Being a varsity athlete is a special experience, one that is important to look back and reflect on once finishing your time at university.
For Mackenzie Morrison, no time is better than now. The 6-6 forward for the men's basketball team has just come off a personal best season in his fifth-and-final year with the Gee-Gees, and is now turning his attention to finishing school. He will graduate this April with a degree in Marketing. With graduation around the corner, he has taken some time to sit down and reflect on his life in basketball, his career as a Gee-Gee, and what his next steps in life are.
For Mackenzie, it begins with an average entrance into the sport. Growing up, he was a multi-sport child, particularly focusing on baseball. Around 12 years old, he eventually lost interest in baseball and picked up another, basketball. "I kind of picked it randomly," Morrison remarked. "I just thought, 'lets play basketball', and I tried it out, and I loved it."
As he continued playing, he enjoying every minute of it. As he began high school, Morrison says he 'really dialed in on it' because he realized he was talented enough that he could aim to play at the university level.
The Barrie, Ont. native took his development more seriously and was ambitious enough to move to Connecticut to play prep basketball in his senior year. He enrolled at the Salisbury School, allowing him to play in a competitive environment as he turned his attention to American schools.
Pursuing basketball in the states, many Canadian schools dropped their own pursuit of him, and Morrison noticed less and less contact coming from Canadian coaches. Except for one.
"Coach (James Derouin) basically kept texting me." Morrison remembers that despite hoping to play Div. I in the states, Gee-Gees head coach James Derouin kept in contact with him just in case. "He was the only coach that continued to talk to me even when I shut everyone else out, so I felt like he was the one that wanted me the most."
Morrison packed his things and came back to Canada to become a Gee-Gee. He joined the men's basketball program in 2014, the season after they won the Wilson Cup and a National Silver Medal. The team he came into included talented players like Mike L'Africain, and Johnny Berhanemeskel, so he immediately noticed the different standards and skillset that is seen at the next level.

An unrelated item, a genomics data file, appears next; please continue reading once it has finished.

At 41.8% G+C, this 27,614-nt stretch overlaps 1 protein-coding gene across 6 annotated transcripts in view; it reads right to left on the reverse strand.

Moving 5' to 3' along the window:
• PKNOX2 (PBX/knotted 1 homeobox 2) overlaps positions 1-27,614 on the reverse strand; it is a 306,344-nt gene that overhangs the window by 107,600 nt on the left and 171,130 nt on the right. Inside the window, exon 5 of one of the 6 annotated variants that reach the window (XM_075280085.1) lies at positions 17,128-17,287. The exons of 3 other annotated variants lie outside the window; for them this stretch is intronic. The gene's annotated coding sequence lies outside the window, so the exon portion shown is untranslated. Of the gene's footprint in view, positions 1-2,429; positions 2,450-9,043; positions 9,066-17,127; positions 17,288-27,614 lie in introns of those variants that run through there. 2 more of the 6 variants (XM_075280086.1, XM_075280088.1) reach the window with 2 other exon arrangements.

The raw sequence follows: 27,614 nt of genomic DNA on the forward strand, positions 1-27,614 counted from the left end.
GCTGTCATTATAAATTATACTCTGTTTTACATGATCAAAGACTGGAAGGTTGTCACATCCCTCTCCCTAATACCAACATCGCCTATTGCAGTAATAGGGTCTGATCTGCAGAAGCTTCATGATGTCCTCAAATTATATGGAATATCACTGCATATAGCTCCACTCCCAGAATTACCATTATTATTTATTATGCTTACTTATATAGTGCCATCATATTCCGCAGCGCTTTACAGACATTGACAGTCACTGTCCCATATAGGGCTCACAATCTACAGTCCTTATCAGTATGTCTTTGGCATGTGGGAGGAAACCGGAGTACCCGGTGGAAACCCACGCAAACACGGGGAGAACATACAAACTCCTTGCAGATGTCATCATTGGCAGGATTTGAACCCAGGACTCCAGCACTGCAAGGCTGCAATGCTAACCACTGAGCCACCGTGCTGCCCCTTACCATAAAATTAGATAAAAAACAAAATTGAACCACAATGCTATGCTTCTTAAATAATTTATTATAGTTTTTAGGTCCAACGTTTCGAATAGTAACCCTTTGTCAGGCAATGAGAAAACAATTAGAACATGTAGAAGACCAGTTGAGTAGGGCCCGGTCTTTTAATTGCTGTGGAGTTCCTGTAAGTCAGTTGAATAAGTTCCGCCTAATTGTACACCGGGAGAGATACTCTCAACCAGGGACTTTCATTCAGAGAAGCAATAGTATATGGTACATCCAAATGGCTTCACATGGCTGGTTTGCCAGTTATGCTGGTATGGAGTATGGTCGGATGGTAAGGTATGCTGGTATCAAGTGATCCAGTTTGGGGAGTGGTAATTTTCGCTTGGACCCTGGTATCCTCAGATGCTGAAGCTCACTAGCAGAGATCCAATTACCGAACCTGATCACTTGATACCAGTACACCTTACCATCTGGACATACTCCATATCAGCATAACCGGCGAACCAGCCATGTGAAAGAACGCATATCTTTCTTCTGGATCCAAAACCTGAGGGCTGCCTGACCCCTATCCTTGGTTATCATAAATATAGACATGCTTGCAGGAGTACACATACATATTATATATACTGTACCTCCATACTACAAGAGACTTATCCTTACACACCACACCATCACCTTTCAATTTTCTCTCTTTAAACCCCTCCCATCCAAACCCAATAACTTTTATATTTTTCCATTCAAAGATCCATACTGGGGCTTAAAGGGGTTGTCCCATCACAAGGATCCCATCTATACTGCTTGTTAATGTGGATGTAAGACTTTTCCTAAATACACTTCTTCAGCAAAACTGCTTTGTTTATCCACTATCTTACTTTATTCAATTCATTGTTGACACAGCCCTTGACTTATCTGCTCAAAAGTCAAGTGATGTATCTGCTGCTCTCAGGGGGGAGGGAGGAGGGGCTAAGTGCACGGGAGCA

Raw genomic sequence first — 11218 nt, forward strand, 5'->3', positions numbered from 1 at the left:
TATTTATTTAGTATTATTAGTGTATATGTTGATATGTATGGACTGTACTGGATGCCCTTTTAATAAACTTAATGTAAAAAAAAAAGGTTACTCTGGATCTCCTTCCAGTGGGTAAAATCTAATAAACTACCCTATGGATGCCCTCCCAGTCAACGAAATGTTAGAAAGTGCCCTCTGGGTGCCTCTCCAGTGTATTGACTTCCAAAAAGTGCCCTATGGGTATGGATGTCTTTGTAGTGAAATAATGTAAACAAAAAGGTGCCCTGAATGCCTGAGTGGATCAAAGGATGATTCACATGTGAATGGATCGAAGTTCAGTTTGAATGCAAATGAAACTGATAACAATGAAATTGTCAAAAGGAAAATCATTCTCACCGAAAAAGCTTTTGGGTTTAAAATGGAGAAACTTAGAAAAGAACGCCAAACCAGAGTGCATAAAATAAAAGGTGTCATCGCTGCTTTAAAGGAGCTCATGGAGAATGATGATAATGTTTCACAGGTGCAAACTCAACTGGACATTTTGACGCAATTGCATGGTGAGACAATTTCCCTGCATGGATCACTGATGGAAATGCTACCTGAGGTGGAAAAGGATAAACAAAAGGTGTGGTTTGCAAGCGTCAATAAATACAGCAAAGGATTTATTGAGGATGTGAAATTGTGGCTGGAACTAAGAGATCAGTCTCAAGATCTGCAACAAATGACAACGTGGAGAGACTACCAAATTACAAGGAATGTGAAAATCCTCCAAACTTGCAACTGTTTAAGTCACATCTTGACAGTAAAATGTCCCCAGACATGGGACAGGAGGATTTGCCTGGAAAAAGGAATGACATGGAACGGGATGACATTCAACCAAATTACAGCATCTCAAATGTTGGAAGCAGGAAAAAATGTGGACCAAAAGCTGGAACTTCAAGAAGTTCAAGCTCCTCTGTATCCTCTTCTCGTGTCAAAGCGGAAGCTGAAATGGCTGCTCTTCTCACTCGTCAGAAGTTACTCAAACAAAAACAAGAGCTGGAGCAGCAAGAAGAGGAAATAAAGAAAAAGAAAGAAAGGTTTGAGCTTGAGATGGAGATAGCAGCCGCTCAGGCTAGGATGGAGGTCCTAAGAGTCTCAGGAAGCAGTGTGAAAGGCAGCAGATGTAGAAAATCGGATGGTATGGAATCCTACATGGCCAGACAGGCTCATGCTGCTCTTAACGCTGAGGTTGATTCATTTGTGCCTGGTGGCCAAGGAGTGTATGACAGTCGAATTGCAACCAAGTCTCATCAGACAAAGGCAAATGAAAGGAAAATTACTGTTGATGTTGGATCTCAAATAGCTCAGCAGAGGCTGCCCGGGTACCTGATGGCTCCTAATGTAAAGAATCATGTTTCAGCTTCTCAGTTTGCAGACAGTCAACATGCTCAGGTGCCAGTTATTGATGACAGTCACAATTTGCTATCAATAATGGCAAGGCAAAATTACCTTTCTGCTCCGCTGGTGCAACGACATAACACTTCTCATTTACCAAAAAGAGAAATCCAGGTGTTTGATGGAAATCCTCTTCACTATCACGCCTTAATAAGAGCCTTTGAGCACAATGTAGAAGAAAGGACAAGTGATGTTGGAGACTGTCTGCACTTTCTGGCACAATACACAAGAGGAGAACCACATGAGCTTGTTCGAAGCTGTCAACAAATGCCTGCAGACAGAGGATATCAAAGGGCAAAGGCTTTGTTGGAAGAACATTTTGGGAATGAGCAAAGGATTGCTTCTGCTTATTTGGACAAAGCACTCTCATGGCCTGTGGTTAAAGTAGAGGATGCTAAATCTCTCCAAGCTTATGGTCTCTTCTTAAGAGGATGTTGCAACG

"I came to a team with such a family-oriented environment that I instantly felt like part of the team – the transition was that as soon as I got here, I was welcomed with opened arms."
His rookie year didn't see him play much, but he learned a lot. Not just about basketball but about what it means to be a Gee-Gee. He confidently attributes his first-year campaign to why now, five years later, he has been a leader for this team.
"Me and Brandon Robinson, my fellow fifth-year senior, have always talked about that at Ottawa, we've always had each other's backs, one hundred percent. That's what made us both fall in love with the program."
The family mentality he was exposed to in his first season is something he's always thought about throughout his career and as he stepped into a leadership role. He and his fellow vet, Robinson, wanted to make sure they kept that culture intact.
"We wanted to ensure that culture never went away. One thing you can always say about Gee-Gees basketball, is whether we're on a high as one of the best teams in the country, or going through a rebuild, no matter what, that culture never goes away."
Morrison knows that that his experience with the Gee-Gees has given him an edge in life as he finishes his time in school and enters the work force.
"One thing that I've learned heading into the job market, is communication, teamwork, these qualities are all transferable into anything I do after this."
Confident that his time as a Gee-Gee will help him find a job in his field of marketing, Morrison plans on forging his future career here in Ottawa. He also mentioned that though his attention will turn to getting his foot in the door somewhere and finding a job, he won't soon forget about the Gee-Gees and he is going to help out with Coach Derouin wherever he can.
"Coach has done so much for me over the past five years, and now he is turning away from being my coach, to being a close friend."
Going into alumni life, Morrison knows he will take his experiences with him where ever he goes, especially his most cherished moment with the Garnet and Grey.
"I would have to say my favourite moment as a Gee-Gee was my second year, when we won Capital Hoops."
The rivalry game, played against Carleton in front of 10,000 people at the Canadian Tire Centre, saw starter Caleb Agada injured, meaning that a young Morrison had to step in to start.
"To start at Capital Hoops, to get that win, and contribute to it was special. I just remember when the buzzer went off, I was trying to act cool, calm, like I had been there before."
The calm act was short lived as the Ottawa fans stormed the court after the win.
"I was like 'nope, I haven't been here before, and I'm going to enjoy this moment', and it just felt like the whole school was jumping around the court. It was a surreal experience."
"That's the moment I'll never forget."